-- Abolition of Dublin II regulations and granting of travel papers to immigrants
-- Social inclusion of immigrants and equal rights protection
Yes, the worse, the better. They know their Lenin well - or they are delusional.
Mondal, 23, was among a crowd of hundreds who turned out to cheer Tsipras as he arrived at Syriza party headquarters in Athens late Sunday after his election victory. He said he hopes a Tsipras-led government will make it easier for him to acquire Greek citizenship. At the moment, he has a card that lets him reside in Greece only and not elsewhere in the European Union.

I believe I’ll get the passport,” Mondal said as he mingled with a handful of other Bangladeshis who rushed forward as Tsipras appeared. “Then I can think about Italy, Germany, Spain.”
A huge youth unemployment problem does not get better with wave after wave of young, uneducated, and unskilled workers from the south and east - but that isn't the point.

The center will not hold.
Greece is headed into a new era of anti-austerity as the radical leftist Syriza successfully formed a government with the Independent Greeks party after falling agonisingly short of an outright majority in Sunday’s landmark elections.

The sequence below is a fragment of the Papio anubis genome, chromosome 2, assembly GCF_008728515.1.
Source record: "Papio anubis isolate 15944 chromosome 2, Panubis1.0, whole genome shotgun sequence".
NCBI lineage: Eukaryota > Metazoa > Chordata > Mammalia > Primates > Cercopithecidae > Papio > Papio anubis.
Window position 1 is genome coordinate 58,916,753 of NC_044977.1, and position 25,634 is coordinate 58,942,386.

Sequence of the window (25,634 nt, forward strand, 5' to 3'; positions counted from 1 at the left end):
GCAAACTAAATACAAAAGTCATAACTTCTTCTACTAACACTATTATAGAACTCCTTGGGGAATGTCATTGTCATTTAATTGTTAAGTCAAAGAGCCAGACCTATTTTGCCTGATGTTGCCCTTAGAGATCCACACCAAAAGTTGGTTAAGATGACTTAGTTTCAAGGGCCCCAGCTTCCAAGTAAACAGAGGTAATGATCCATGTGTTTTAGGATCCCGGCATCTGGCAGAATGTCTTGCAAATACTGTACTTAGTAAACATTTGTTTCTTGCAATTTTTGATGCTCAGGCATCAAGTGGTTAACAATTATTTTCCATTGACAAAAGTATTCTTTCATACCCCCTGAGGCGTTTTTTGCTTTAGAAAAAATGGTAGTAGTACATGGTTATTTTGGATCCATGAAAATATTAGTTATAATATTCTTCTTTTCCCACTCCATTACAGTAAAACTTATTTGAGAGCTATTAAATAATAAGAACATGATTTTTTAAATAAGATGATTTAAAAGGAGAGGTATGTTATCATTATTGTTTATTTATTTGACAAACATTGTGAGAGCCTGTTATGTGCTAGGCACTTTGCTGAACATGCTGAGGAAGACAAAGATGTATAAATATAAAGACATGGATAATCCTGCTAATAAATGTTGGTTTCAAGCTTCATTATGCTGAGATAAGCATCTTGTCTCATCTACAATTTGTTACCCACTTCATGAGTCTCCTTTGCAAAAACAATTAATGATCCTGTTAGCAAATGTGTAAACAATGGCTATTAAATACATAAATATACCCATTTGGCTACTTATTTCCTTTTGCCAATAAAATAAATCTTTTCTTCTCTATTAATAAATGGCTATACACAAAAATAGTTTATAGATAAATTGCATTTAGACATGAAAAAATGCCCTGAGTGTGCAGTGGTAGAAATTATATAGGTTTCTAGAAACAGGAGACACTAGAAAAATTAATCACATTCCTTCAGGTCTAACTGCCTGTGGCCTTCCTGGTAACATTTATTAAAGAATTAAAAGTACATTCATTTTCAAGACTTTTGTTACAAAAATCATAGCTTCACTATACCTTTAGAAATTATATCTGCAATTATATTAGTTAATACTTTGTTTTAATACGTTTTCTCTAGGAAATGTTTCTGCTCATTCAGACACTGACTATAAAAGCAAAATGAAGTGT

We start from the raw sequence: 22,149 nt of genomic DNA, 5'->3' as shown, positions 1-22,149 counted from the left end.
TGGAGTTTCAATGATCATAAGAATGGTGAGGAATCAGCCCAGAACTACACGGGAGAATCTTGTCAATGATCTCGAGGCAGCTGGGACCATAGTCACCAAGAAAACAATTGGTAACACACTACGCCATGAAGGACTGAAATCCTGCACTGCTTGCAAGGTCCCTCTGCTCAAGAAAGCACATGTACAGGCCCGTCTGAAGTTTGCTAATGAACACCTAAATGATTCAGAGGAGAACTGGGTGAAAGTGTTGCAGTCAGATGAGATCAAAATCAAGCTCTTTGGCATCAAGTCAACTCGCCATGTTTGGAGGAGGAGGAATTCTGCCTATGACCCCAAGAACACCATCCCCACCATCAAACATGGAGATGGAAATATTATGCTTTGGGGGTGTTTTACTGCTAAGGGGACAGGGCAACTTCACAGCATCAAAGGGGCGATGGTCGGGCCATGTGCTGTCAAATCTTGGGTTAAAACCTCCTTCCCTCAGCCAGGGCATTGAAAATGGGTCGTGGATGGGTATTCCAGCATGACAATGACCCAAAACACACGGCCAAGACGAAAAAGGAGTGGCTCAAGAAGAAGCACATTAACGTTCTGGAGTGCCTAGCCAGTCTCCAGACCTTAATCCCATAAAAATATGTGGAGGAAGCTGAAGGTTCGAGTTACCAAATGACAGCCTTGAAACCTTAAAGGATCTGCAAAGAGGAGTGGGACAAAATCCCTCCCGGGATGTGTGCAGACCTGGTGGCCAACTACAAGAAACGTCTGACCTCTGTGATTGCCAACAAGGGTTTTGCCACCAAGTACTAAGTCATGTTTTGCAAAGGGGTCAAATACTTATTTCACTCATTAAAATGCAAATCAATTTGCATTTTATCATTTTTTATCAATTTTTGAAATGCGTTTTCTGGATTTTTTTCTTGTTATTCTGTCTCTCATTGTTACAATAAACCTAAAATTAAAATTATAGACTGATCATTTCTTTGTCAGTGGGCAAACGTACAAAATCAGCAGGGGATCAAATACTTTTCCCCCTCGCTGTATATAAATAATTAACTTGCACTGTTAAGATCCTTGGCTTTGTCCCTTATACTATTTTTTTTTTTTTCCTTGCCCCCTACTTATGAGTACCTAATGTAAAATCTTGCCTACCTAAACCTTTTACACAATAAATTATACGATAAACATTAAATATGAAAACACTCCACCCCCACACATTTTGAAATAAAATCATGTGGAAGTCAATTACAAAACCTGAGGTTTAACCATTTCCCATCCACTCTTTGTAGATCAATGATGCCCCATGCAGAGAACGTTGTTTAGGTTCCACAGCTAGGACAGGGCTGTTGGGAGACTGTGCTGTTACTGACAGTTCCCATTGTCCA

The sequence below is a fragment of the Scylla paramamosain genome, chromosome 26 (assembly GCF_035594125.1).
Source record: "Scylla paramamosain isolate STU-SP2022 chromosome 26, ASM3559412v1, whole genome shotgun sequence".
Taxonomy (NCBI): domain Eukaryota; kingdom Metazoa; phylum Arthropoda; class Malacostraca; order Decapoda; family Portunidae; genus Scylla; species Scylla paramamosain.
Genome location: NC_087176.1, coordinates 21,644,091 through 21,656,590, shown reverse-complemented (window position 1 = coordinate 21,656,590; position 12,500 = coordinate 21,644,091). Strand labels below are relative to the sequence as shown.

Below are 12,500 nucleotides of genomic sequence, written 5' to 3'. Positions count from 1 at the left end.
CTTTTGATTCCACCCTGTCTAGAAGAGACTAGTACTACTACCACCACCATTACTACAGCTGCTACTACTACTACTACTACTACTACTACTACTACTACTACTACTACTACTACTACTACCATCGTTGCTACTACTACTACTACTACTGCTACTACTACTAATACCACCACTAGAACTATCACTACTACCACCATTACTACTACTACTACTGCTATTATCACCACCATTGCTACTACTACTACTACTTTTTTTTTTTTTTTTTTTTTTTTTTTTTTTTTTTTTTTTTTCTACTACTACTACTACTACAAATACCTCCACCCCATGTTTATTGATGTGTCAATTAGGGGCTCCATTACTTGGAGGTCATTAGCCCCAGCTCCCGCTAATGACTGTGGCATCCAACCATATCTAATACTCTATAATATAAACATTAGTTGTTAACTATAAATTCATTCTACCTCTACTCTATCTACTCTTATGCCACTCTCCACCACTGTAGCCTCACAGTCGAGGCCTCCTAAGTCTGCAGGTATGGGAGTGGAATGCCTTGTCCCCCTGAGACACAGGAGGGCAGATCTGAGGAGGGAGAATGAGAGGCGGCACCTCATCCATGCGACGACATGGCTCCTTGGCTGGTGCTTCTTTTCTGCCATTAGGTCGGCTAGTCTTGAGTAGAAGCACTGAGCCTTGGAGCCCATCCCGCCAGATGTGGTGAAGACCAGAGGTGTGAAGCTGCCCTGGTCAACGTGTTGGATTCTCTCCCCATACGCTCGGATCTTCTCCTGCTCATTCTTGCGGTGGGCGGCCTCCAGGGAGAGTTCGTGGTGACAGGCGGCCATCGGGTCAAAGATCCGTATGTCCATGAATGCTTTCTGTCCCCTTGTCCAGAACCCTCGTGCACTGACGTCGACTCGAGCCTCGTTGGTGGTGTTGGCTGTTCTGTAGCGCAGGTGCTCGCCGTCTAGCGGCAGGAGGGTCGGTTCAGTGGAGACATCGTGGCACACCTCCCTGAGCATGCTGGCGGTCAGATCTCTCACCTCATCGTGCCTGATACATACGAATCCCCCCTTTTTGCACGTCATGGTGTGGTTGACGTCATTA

“I want to say, simply, that from this moment, there is a government,” the Independent Greeks leader, Panos Kammenos, told reporters after emerging from a meeting at Syriza’s headquarters.
The center, left and right, have no one to blame for themselves. They stamped themselves, correctly, with the taint of corruption and cronyism. 

This new party "right wing?" Notsomuch in an economic sense.
Both Syriza and Independent Greeks agree on the need to end austerity. And both hold strident views on the especially sensitive issue of Greek national sovereignty having been denuded as a result of six years of stewardship under Athens’ hated “troika” of creditors. Anel, like Syriza, says foreign lenders have turned the debt-crippled country into a “debt colony”.